Enter the non-ionizing terahertz-frequency radiation. The terahertz range sits betwixt the infrared and the microwave bands of the electromagnetic spectrum. Pretty much everything on the planet emits it, and different objects emit different frequencies. Without any need for an emitter, a receiver could be designed to take pictures in the terahertz range. It wouldn’t have sharp lines, but terahertz radiation has a short range, and the emissions vary depending on the object. It would see people as a hazy silhouette. The radiation passes through wood, ceramics, cloth, and paper, but not metal or water.
In a short range situation —- like an airport security scanner —- a receiver could be installed to watch for the pattern of terahertz radiation. A person’s silhouette would show up fine, but a metal knife or handgun would appear as a black outline on the screen. There are already two companies with equipment like this ready to sell, and at least one CEO claiming the technology can be tuned to pick up radiation from drugs or other contraband a person might be carrying.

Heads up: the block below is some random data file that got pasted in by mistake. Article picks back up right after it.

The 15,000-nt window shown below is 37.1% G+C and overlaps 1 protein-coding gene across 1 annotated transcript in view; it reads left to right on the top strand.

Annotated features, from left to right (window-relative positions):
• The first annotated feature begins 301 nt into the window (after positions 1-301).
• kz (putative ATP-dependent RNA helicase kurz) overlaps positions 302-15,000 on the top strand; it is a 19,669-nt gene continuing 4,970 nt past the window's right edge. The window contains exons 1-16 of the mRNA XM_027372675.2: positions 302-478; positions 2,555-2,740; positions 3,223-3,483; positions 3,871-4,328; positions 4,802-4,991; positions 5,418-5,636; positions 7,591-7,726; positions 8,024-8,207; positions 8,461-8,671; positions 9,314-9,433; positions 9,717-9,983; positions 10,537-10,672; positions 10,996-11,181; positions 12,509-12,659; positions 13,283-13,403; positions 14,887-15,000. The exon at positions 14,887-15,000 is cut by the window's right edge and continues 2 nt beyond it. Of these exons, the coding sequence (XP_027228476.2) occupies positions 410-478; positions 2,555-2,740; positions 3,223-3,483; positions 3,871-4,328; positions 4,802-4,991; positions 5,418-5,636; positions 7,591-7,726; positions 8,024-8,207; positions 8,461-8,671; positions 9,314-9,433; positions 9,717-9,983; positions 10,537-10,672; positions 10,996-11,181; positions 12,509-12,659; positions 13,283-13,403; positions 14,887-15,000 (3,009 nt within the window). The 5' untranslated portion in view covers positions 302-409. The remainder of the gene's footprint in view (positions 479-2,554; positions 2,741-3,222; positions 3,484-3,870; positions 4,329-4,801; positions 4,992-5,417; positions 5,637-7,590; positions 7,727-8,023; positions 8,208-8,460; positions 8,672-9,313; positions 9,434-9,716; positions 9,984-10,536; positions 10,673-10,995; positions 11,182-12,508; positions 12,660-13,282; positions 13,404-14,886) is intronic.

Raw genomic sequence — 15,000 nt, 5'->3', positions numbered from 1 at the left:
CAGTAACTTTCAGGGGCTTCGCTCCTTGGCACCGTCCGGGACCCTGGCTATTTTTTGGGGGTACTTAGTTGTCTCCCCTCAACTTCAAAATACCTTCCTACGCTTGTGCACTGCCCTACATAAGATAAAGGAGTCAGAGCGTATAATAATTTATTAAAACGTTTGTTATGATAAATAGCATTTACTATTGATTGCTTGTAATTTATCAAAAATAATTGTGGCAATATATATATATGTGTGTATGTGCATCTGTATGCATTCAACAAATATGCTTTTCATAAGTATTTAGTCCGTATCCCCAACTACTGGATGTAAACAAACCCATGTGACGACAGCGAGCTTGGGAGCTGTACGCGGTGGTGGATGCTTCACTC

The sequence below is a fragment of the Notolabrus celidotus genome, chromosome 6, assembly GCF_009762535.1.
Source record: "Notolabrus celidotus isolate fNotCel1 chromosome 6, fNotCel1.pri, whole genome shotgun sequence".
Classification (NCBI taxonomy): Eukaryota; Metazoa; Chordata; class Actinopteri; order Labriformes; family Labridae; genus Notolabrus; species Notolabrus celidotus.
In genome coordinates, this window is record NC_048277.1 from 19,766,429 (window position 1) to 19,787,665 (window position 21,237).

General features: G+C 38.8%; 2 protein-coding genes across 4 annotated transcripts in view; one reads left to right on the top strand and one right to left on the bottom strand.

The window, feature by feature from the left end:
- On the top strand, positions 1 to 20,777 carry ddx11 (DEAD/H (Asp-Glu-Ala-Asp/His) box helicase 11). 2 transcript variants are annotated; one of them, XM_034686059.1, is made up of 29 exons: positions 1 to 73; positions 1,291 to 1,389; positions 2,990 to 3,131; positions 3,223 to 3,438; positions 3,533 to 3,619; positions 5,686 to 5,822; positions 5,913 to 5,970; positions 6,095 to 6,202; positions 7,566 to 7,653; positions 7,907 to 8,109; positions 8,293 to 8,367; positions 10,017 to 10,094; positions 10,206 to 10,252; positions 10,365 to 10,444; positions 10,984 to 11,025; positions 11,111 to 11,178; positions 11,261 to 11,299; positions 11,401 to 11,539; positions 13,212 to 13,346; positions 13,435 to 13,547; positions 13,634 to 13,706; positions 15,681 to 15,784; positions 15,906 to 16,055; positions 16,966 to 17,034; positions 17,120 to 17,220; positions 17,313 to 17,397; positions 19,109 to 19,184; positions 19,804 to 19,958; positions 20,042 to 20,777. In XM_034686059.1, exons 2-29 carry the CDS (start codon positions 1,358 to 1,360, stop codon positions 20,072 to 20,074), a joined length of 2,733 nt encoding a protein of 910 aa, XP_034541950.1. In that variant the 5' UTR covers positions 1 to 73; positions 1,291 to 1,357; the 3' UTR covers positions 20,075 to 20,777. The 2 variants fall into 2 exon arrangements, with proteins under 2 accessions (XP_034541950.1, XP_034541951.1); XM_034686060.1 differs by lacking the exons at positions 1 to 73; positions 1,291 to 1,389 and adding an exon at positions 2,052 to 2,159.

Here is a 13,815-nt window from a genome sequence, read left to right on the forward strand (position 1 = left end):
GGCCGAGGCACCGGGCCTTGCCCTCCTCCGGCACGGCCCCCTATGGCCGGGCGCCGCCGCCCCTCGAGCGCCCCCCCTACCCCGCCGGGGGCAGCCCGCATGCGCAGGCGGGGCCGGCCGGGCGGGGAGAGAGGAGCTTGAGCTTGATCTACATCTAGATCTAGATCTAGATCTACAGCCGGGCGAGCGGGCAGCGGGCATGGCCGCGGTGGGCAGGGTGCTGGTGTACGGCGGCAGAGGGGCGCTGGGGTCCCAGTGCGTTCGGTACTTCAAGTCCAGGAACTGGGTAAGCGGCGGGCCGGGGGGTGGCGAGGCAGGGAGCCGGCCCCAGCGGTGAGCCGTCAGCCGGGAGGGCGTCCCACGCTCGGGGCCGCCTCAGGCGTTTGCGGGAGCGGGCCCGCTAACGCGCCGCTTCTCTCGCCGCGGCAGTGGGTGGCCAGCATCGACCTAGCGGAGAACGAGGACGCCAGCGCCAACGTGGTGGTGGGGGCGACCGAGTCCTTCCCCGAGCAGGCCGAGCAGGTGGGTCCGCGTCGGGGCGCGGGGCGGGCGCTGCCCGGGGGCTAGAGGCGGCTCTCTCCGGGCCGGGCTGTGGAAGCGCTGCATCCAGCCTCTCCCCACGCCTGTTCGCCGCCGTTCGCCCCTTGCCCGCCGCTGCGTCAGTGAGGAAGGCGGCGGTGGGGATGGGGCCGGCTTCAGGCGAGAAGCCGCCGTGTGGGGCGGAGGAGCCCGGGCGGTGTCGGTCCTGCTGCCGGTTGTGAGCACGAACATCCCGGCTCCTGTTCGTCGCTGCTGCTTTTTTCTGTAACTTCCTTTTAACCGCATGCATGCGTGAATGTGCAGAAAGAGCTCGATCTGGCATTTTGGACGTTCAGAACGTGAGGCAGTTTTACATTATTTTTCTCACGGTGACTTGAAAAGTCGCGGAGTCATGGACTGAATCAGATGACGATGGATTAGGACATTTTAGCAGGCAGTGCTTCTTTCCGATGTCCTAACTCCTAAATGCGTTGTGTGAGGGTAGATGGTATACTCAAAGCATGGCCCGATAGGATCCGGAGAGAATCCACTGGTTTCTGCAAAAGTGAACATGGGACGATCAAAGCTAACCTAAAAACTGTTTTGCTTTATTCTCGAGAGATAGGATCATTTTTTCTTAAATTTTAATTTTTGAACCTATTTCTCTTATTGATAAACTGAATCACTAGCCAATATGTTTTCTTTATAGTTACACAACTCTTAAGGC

Not only would the new technology be safer, and avoid privacy concerns, it might make an airport security guard’s job a little better.
Meeting the press during a recent visit to Tokyo, NASA Astronaut Alan Poindexter — Commander of recent Discovery ISS resupply mission STS-131 — was asked if there had been sex in space. His reply was succinct and left no room for ambiguity (though this photo does look pretty chummy):
We are a group of professionals. We treat each other with respect and we have a great working relationship. Personal relationships are not … an issue. We don’t have them and we won’t.
Hang on a second. I’m not sure that the concepts of “sex in space” and “professional” are mutually exclusive. I’m sure that, given what we’ve learned about human physiology because of spaceflight, that there are any number of cardiologists, internists, endocrinologists, OB/GYNs, and a whole host of other health-care professionals and researchers who would love to have physiological data taken of a couple before, during, and after a union in a microgravity environment. These researchers would be the Masters and Johsons, Kinseys, and perhaps even the Shere Hites of their time.